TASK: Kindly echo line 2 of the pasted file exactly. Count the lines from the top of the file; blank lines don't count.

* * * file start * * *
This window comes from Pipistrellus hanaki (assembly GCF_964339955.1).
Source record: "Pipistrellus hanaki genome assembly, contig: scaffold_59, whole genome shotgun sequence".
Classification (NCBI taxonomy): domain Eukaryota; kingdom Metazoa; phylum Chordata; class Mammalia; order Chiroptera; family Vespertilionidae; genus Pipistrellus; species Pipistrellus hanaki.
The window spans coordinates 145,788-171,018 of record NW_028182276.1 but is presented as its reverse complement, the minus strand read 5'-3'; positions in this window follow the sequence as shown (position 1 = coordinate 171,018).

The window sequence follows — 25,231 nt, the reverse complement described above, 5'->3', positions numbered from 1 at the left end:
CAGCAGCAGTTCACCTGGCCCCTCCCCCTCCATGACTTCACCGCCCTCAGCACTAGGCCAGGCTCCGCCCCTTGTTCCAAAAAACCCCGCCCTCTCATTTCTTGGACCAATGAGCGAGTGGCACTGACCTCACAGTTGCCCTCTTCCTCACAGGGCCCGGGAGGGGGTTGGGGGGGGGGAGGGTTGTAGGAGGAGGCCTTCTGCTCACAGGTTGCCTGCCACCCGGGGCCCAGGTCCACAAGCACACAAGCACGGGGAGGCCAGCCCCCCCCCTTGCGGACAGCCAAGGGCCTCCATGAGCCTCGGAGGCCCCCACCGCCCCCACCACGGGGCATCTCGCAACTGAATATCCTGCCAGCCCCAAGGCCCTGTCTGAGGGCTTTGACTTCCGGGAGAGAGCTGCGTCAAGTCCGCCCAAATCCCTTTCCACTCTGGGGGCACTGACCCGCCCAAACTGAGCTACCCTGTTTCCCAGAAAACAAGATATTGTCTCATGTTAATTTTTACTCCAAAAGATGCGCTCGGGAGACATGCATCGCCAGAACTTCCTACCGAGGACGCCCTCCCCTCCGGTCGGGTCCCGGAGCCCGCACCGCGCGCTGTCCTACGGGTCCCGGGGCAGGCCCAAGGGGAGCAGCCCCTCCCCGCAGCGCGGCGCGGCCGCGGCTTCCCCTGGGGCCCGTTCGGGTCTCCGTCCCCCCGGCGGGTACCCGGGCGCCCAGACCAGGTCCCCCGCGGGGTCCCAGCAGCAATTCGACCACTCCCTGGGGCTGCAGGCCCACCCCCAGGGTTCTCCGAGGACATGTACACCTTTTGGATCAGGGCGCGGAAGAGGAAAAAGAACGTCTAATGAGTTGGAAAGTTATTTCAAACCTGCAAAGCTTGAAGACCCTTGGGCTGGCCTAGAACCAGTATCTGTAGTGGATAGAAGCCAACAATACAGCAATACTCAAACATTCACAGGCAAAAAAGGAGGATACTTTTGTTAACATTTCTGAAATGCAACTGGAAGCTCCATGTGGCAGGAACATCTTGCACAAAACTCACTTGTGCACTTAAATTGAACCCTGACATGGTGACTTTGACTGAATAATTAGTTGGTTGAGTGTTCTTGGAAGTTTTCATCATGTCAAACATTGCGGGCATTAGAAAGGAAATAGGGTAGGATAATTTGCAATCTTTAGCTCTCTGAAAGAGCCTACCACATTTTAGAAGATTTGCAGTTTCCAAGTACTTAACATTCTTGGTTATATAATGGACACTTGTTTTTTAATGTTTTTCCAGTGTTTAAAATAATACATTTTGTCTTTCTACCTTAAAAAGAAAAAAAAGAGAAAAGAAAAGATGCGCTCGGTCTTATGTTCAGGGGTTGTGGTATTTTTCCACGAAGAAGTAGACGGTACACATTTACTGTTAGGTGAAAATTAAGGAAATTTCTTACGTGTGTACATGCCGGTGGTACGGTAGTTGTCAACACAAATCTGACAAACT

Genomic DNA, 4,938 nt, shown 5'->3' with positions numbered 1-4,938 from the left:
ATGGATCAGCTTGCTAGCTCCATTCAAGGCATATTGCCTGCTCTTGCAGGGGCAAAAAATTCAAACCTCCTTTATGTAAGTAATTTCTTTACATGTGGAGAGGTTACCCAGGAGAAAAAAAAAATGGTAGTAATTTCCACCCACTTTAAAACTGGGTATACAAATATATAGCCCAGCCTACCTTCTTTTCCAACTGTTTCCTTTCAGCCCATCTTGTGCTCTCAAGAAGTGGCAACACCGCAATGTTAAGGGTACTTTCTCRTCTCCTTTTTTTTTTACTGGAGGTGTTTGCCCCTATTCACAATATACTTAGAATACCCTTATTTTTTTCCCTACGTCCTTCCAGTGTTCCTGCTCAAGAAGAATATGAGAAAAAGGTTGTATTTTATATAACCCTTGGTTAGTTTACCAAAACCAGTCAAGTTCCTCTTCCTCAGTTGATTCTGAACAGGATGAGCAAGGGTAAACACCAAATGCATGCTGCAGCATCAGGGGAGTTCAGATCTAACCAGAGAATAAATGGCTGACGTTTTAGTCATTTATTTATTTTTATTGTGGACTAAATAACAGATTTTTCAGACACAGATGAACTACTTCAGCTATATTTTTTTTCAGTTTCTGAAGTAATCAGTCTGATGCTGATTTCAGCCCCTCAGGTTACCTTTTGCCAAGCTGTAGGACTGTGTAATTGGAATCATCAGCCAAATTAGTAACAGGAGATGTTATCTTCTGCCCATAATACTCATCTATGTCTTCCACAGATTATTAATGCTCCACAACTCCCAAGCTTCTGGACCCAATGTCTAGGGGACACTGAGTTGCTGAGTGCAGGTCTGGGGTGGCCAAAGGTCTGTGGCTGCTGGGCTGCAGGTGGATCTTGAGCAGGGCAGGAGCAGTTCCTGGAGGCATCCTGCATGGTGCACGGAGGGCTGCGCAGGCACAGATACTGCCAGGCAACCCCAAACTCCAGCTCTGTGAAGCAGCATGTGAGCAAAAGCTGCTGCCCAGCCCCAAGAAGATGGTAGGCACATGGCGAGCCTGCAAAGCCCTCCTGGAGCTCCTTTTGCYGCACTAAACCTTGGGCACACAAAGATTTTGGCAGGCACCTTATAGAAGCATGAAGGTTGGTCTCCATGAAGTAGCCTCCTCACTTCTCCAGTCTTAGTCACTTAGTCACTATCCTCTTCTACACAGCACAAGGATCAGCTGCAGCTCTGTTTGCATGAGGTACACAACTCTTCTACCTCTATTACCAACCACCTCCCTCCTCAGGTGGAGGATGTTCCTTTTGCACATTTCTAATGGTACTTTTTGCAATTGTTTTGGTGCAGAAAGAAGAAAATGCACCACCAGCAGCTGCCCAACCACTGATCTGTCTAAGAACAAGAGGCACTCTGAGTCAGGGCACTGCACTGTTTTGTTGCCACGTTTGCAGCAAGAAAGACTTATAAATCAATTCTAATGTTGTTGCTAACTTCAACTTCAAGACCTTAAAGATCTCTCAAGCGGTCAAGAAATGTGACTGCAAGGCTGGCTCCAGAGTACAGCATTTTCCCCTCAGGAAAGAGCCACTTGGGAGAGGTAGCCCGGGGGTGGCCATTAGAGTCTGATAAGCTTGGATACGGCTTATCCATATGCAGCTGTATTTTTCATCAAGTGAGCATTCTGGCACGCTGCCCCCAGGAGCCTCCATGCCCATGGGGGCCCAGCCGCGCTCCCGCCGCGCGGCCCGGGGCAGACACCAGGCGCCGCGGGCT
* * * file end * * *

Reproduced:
Source record: "Pipistrellus hanaki genome assembly, contig: scaffold_59, whole genome shotgun sequence".